OpenDataPhilly.org Wants Your Vote for the Most Important Data for the City of Philadelphia to Release

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OpenDataPhilly.org Launched Open Data Race to Enable Non-Profits to Nominate Municipal Data Sets to Support their Mission. The Public is Now Invited to Vote for the Data Sets. Winning Non-Profits to Receive Cash Prizes.

Cast Your Vote Now!

The Open Data Race is an experiment aimed at both building a community and constituency around open data and open government. - Robert Cheetham, CEO and President of Azavea

In April, Azavea, a geospatial analysis (GIS) software development company, along with its partners – Technically Philly, WHYY Newsworks, NPower Pennsylvania, the William Penn Foundation, and the City of Philadelphia’s Open Access Philly task force – launched OpenDataPhilly.org (http://opendataphilly.org/), a Philadelphia-centric catalog of online data, applications and APIs. Since April, several new data sets have been added to the catalog, and the project team has sought ways to both build a community around the topic of ‘open data and government transparency’ as well as prioritize advocacy efforts for the release of additional data sets. In September, these efforts resulted in the launch of the Open Data Race. This four-phase effort first enabled non-profits to nominate data sets that if released by the City of Philadelphia would further their missions and enable them to better serve their constituents. To date, more than 20 non-profit organizations have nominated data sets as varied as vacant and city-owned land, permit and license issuance, business starts, energy usage, tax revenue, and school BMI data. In the next phase, which starts this week, the general public is being invited to vote for their favorite data sets (and the non-profits that nominated them). Voting will remain open until October 27. At the conclusion of the contest, cash prizes will be awarded to the top three vote-winners.

The primary purpose of the Open Data Race is to encourage citizens and advocates to get involved in the process of open government and to cultivate government transparency through the release of data. In that respect, the contest is somewhat different from other open data contests that derive from municipal initiatives. Here, consumers of the data get to nominate the data they need, which in turn will receive votes from the general public. Then, at the end of the public voting period, the Open Data Race partners will work with the City of Philadelphia to develop the mechanisms to release the winning data sets. Finally, in January to February, the OpenDataPhilly partners will organize hack-a-thons that will invite civic hackers to build applications with the newly released data. The Open Data Race hopes to foster a dynamic dialogue between data consumers, the public, and the municipal government that holds the data.

Since the launch of OpenDataPhilly.org, Azavea has continued to add new data sets and applications to the online catalog. To date, OpenDataPhilly.org has cataloged over 150 data sets, applications and APIs from organizations as varied as the City of Philadelphia’s Department of Records, Streets Department, Police Department, the U.S Geological Survey, the Delaware Valley Regional Planning Commission, Temple University, University of Pennsylvania, and the Philadelphia Museum of Art. Information about zoning, mortgages and deeds, campaign finance records, polling places, locations of schools and libraries, bicycle networks, crime, and many other metrics are part of the catalog. Some data sets, including public transit APIs and land use data have been added since being suggested by users through the site suggestion system.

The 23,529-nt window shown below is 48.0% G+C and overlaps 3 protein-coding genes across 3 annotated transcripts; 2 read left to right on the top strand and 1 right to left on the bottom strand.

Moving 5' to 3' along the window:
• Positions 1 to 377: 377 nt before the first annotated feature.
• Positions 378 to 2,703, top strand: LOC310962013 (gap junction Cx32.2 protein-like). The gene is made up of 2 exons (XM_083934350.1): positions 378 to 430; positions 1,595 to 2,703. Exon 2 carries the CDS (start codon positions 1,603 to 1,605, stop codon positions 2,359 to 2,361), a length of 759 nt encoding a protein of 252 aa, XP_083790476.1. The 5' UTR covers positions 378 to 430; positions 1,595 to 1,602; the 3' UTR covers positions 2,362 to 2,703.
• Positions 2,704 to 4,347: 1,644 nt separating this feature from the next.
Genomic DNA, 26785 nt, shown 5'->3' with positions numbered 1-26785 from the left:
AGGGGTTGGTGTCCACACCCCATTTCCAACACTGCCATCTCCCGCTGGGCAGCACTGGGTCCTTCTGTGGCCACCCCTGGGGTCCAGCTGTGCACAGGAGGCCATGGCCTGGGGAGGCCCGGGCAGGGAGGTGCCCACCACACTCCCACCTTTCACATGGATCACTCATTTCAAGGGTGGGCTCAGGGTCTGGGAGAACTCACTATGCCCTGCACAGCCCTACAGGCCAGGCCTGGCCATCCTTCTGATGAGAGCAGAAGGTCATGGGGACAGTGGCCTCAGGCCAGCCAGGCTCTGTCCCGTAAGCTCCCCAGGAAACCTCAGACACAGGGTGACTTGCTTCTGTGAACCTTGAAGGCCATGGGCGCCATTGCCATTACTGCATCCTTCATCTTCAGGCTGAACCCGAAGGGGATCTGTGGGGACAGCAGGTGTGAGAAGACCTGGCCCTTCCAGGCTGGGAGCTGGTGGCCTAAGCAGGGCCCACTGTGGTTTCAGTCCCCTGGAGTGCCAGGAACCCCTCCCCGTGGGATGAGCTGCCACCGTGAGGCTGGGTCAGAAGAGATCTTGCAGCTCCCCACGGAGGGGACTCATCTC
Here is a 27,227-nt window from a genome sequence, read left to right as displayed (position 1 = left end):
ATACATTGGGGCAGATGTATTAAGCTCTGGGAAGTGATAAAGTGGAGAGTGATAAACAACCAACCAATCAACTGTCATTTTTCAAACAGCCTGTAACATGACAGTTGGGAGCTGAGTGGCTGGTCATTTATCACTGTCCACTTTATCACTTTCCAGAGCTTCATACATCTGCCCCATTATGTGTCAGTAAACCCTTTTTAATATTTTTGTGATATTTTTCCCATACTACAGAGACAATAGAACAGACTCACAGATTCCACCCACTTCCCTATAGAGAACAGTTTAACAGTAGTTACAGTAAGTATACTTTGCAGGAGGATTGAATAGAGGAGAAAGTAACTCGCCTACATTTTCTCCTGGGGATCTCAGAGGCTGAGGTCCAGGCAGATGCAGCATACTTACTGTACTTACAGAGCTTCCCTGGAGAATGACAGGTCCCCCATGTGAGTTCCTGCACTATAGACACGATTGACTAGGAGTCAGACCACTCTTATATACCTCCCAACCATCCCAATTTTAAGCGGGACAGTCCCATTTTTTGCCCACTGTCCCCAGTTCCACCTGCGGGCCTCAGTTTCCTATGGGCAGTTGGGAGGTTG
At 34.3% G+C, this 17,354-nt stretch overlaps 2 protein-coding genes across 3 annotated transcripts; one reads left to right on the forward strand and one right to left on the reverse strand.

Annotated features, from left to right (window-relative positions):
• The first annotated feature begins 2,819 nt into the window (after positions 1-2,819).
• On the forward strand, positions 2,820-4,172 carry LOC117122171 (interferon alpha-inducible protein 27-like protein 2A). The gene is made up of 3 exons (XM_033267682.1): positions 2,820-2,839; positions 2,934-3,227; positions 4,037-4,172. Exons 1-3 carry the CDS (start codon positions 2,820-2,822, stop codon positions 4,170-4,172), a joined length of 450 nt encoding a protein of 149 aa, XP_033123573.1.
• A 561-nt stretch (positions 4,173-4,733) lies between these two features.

“Several major cities have released open data catalogs over the past few years. But these municipalities all have limited resources and struggle with prioritizing which data sets will be most useful. The Open Data Race is an experiment aimed at both building a community and constituency around open data and open government as well as helping the City to prioritize the inevitably limited resources it can apply to releasing data sets while also delivering social value.” – Robert Cheetham, CEO and President of Azavea.

To cast your vote for your preferred data set, visit: http://opendataphilly.org/contest/

About Azavea - Azavea is an award-winning geospatial analysis (GIS) software development firm specializing in the creation of location-based web and mobile software as well as geospatial analysis services. Azavea is a certified B Corporation that applies geographic data and technology to promote the emergence of more dynamic, vibrant, and sustainable communities. Each of Azavea’s projects, products and pro bono engagements showcases this commitment. Find more at http://www.azavea.com.

If you would like more information about Azavea or to schedule an interview with Robert Cheetham, Azavea CEO and President, please contact Amy Trahey at (215) 558 – 6184 or e-mail atrahey(at)azavea(dot)com.

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Amy Trahey
Azavea
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